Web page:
Dzata

Dzata –  1700-1760 AD (possibly partly dating back to the 15th century)

(Off the R523 about 50 km northeast of Louis Trichardt/Makhado, on the way to Thohoyandou)

Dzata is the former ancient capital of Venda, and a spiritual home to its people. Today a visibly modest collection of stone foundations and walls, Dzata was once home to the Singo, a ‘strain’ of the VhaVenda who migrated down from Central Africa through what is now Zimbabwe and settled there on Mount Lwandali. A twisted oral history, quite hard to unravel, tells the stories of two legendary kings who once ruled there: Dimbanyika and his son Thohoyandou.

AIR cultural guide Nelson Mphaha tells us the stories one day, seated under the knobthorn tree in the kraal that once served as Dzata’s traditional court. Some sources cite Hwami as Dzata’s first king, but Nelson starts with perhaps its second, more famous, one.

“King Dimbanyika went hunting one day up on the mountain. His dogs chased a dassie into a cave, and the king followed them in. A huge rock fell and closed them in the cave. One dog was left outside and returned to the village, and brought the villagers back to the king inside the cave. It became his grave. People moved down here, from Dzata I to Dzata II, to escape the bad magic.”

Before he died, the story goes, Dimbanyika instructed that the son of Rambwapenga and his descendants must stay on Mount Lwandali to tend his grave and be the mountain’s guardians. Lwandali became known as ‘Tshiendeulu’, or ‘royal graveyard’, and Rambwapenga’s descendants became known as the Netshiendeulu, or owners/custodians of Tshiendeulu. Till this day the descendants of Dimbanyika are not allowed to face the Netshiendeulu, as protection against the latter’s supernatural powers. According to tradition, when Khosi Netshiendeulu goes to Dzanani village to meet with the Mphephu-Ramabulana King, the two must stand with their backs to each other with a wall separating them, without ever looking at each other.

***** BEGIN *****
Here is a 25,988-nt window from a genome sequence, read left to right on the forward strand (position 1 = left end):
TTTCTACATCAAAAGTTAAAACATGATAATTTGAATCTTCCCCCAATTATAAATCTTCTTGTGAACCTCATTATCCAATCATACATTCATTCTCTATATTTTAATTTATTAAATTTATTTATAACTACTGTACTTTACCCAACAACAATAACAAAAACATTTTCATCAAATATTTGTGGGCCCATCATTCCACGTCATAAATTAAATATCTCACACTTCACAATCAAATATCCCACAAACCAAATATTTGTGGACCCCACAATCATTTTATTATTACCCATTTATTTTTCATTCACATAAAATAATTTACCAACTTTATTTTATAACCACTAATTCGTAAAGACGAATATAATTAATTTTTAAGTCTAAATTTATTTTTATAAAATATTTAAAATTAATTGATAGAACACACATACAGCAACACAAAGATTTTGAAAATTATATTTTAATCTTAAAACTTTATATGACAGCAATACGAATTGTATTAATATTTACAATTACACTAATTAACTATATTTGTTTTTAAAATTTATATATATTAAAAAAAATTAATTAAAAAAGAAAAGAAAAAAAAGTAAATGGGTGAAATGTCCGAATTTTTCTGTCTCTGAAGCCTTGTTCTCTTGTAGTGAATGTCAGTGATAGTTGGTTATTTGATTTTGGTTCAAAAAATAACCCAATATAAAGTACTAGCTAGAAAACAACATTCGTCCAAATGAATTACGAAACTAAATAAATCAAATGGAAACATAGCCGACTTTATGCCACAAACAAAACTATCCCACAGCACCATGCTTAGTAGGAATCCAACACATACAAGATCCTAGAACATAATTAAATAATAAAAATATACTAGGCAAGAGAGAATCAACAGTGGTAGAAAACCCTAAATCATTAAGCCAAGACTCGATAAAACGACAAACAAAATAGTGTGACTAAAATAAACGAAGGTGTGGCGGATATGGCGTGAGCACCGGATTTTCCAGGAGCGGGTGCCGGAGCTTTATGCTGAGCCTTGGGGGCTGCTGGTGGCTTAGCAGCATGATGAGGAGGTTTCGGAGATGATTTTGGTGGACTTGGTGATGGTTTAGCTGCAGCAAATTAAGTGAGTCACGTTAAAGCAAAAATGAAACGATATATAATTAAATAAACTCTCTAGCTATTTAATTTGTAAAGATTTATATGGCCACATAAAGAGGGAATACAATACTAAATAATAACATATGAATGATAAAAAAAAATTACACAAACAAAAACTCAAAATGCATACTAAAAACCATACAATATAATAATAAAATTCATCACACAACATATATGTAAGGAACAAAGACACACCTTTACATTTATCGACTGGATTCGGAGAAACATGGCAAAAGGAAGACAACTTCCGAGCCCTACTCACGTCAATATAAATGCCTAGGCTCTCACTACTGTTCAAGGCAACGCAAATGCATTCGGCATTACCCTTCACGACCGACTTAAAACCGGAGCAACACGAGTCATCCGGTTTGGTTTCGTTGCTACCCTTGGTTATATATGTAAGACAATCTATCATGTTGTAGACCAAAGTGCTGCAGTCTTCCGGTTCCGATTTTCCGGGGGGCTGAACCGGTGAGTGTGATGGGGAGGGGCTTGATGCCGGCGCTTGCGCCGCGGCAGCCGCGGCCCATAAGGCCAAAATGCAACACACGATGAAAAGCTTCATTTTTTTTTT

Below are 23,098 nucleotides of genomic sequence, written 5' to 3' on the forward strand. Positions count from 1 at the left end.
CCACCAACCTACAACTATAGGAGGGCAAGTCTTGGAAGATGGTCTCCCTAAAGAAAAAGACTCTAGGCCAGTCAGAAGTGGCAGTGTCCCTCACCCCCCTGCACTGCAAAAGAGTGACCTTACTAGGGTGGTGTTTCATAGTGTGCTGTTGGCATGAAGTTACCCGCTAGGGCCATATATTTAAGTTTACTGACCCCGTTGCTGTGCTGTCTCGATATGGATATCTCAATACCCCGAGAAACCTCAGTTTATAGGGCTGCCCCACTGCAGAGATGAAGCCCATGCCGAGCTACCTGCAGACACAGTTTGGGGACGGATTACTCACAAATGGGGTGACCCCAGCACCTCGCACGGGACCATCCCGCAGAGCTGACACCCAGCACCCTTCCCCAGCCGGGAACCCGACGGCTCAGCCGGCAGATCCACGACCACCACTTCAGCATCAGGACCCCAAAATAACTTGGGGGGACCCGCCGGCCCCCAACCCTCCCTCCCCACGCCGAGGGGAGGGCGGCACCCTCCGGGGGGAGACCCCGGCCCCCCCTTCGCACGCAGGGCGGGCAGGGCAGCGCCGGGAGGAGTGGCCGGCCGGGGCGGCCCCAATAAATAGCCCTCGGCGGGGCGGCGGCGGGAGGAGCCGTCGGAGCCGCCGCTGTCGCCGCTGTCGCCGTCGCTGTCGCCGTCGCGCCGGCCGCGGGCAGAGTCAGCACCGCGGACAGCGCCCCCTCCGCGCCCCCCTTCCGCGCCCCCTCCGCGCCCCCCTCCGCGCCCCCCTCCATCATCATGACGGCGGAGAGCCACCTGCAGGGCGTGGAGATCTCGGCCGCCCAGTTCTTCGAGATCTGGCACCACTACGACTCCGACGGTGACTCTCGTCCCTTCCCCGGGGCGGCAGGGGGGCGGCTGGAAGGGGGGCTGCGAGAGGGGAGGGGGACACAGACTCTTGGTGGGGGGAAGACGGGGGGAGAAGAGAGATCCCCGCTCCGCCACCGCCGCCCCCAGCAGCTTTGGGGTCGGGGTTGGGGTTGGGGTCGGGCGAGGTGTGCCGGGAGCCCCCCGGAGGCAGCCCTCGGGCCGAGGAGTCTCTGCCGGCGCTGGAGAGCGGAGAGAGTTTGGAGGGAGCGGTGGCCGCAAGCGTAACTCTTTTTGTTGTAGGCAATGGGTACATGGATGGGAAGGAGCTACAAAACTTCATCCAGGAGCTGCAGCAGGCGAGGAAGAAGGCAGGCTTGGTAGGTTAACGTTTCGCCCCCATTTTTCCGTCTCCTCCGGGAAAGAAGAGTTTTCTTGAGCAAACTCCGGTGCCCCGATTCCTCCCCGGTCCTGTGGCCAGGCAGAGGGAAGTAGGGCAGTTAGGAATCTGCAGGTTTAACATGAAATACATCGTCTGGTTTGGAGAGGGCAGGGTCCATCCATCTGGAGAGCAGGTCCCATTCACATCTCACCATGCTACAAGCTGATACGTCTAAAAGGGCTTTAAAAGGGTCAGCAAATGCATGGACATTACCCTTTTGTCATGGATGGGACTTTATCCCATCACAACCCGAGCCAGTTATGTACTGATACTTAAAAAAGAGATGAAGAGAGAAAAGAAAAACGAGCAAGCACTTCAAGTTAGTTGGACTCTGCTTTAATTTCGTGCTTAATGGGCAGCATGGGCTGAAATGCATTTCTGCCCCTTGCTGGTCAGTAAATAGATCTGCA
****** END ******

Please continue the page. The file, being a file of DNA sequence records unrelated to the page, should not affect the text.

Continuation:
Dimbanyika’s eldest son, Phophi, succeeded him as King and became known as Thohoyandou – ‘head of the elephant’.  Thohoyandou forged a united Venda under his rule from Dzata. But his rule ended mysteriously in the late 1700s; some say that he was assassinated. Venda split apart from that point, dispersing into various chiefdoms.

The Dzata Museum on site, though small and poorly lit in parts, is well worth a visit to explain more of the former capital’s mysteries.

Ngoma Lungundo (Drum of the Dead)

There’s a replica of this famous drum inside the Dzata Museum, meant to strike terror into enemies’ hearts, some say with power equivalent to the Ark of the Covenant. Ngoma Lungundo, Drum of the Dead, was said to be used by the Singo King to protect his people against attack; it was always to be elevated. The drum’s power – and Singo hegemony south of the Limpopo – vanished when the drum accidentally touched the ground due to infighting between Thohoyandou and his brothers. It is said that the ancestors, including the Venda god Nwali, abandoned the Singo royalty at this stage. Some believe, though, that at the Mashovela Rock Pool in the Morning Sun Nature Reserve, the drum can still be heard echoing off the cliffs.